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Last Updated on May 18, 2022, by eNotes Editorial. Word Count: 664


Perhaps the central theme of Stoppard’s play is the historical, social, and cultural significance of the British Empire. Half of the play is set in India in 1930, during a period of social unrest among Indians struggling for national independence from British colonial rule. Much of the play involves two characters, one Indian, one British, in dialogue over the issue of India as a British colony. For instance, the Indian characters refer to the ‘‘First War of Independence,’’ of 1847, an historical event that the English characters know as the ‘‘Mutiny.’’ Various English characters represent different English attitudes about the politics of India. Flora, the most open-minded English character in the play, is often very aware of her presence in India as a representative of British Imperial power; in a letter to her sister describing a sight-seeing tour during which she was escorted by Indian members of the Theosophical Society, Flora employs a wry sense of humor in describing her status in India: ‘‘I felt like a carnival float representing Empire—or, depending how you look at it, the Subjugation of the Indian People.’’ David Durance, a British government official in India, as well as his fellow members of the Jummapur Cricket Club, express arrogance and disdain for Indians, which is typical of imperialist attitudes toward the people they have colonized. For instance, in the opening lines of Act II, a member of the club named only as an ‘‘Englishman’’ praises the writer Kipling, who was known for his racist, pro-imperialist social, and political attitudes.

Cultural Imperialism

Cultural imperialism refers to the phenomenon by which, when one culture conquers and subjugates another, the indigenous culture is decimated, and the dominant culture is imposed upon the subjugated people. In the case of the British colonization of India, the British imposed, among other things, an English educational system upon the Indian population. Educated Indians subsequently became learned in English art and literature, perhaps more so than in the literary and artistic traditions of their own culture. In many exchanges between Flora and Das, Das expresses his love of English literature; Flora questions these values on the basis that he should take more pride in his own culture and less in that of the culture that subjugates him. In an exchange between Anish and Mrs. Swan, Mrs. Swan compares the colonization of India by Britain to the conquest of Britain by the Romans and subsequent imposition of Roman culture upon British culture. Anish, however, corrects this comparison, based on the argument that India was already a highly developed culture before the arrival of Europeans: ‘‘We were the Romans! We were up to date when you were a backward nation. The foreigners who invaded you found a third-world country! Even when you discovered India in the age of Shakespeare, we already had our Shakespeares. And our science—architecture—our literature and art, we had a culture older and more splendid, we were rich!’’ Anish ends with the assertion that Britain plundered Indian culture because of its wealth: ‘‘After all, that’s why you came.’’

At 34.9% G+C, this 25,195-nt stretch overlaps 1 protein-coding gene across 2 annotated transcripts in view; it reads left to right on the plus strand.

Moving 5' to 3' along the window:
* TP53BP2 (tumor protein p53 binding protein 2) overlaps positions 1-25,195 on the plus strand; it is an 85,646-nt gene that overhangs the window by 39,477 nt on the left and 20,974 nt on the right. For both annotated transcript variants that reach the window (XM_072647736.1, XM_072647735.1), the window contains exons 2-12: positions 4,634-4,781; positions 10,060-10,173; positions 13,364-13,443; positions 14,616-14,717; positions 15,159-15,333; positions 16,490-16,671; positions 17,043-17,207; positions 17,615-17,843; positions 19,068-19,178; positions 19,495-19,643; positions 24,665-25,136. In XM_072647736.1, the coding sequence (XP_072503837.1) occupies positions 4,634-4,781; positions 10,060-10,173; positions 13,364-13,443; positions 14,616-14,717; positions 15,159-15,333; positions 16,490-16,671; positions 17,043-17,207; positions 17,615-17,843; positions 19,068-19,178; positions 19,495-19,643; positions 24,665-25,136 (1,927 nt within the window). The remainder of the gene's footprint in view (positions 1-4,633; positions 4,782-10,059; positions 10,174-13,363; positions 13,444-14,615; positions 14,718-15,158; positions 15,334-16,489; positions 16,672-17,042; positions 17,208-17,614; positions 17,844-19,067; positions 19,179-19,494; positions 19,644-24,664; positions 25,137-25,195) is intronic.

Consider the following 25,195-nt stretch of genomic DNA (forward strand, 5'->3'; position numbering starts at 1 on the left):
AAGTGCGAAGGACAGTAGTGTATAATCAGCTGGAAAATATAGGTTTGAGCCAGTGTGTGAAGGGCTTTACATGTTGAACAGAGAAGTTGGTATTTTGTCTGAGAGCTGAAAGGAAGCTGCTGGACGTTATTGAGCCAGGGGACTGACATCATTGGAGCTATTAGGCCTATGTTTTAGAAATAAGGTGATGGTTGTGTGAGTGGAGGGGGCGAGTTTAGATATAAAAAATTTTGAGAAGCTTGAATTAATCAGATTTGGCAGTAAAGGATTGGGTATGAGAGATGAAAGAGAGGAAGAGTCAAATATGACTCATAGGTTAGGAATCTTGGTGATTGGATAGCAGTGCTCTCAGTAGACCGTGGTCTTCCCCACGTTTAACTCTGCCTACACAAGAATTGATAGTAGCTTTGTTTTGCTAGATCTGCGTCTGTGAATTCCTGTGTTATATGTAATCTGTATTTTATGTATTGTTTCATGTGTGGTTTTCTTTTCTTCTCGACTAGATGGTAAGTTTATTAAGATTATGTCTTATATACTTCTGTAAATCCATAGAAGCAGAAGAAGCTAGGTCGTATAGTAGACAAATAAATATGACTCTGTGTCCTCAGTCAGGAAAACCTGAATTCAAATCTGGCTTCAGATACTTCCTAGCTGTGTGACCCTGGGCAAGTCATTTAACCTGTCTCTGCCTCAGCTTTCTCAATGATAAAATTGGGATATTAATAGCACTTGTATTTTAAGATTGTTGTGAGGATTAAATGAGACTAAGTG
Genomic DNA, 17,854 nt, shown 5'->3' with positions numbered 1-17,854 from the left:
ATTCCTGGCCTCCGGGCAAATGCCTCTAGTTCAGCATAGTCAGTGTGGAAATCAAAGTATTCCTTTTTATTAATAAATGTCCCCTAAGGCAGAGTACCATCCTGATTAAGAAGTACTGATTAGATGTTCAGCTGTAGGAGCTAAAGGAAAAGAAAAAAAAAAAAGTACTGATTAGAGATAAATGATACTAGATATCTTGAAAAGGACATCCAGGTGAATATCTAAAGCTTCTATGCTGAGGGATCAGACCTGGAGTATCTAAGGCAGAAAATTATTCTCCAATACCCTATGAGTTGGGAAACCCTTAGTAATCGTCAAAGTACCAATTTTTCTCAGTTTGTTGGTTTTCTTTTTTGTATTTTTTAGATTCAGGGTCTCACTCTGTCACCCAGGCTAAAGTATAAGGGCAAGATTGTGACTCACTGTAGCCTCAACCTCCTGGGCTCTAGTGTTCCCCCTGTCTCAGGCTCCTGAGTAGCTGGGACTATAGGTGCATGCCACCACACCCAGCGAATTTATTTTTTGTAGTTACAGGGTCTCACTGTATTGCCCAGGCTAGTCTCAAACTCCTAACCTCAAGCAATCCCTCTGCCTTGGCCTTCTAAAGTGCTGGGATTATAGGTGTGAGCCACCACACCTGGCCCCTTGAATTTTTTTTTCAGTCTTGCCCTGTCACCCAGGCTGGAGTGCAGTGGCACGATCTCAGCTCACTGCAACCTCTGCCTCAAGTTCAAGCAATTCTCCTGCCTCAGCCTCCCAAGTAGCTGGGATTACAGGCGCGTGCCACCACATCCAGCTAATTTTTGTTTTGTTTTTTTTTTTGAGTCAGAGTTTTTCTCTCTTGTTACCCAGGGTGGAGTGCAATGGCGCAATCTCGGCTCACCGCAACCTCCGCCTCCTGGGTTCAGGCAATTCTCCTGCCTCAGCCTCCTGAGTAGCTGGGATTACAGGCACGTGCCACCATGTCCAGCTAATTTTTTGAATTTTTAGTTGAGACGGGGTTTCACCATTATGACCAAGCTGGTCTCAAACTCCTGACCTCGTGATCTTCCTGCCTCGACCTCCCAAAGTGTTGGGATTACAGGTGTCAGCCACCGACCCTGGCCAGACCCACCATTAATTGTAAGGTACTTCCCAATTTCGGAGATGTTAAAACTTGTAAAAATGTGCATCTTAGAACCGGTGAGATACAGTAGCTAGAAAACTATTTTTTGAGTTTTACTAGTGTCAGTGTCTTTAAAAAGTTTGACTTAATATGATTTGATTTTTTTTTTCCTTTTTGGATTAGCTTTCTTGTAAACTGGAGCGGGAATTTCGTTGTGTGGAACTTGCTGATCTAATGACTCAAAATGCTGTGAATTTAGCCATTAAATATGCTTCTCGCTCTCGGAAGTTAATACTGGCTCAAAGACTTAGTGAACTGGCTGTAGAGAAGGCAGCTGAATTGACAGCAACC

The sentiment that inspired Indians to struggle for national independence was one of strong ‘‘nationalism.’’ This sentiment refers to the sense of pride in Indian culture, history, and national identity. The Indian characters in Stoppard’s play exhibit various degrees of nationalist pride, and an attitude of rebellion against British imperialism. The Theosophical Society, of which Flora and Das are both members, was a significant influence in the development of Indian nationalist sentiment, because of the reverence theosophy holds for traditional Indian spiritual beliefs. Flora attempts to instill in Das a sense of nationalism during her discussions with him. She tells him, ‘‘If you don’t start learning to take you’ll never be shot of us. . . . It’s your country and we’ve got it. Everything else is bosh.’’ And Das does eventually engage in an act of nationalist rebellion when he is arrested for throwing a mango during an anti-British riot.

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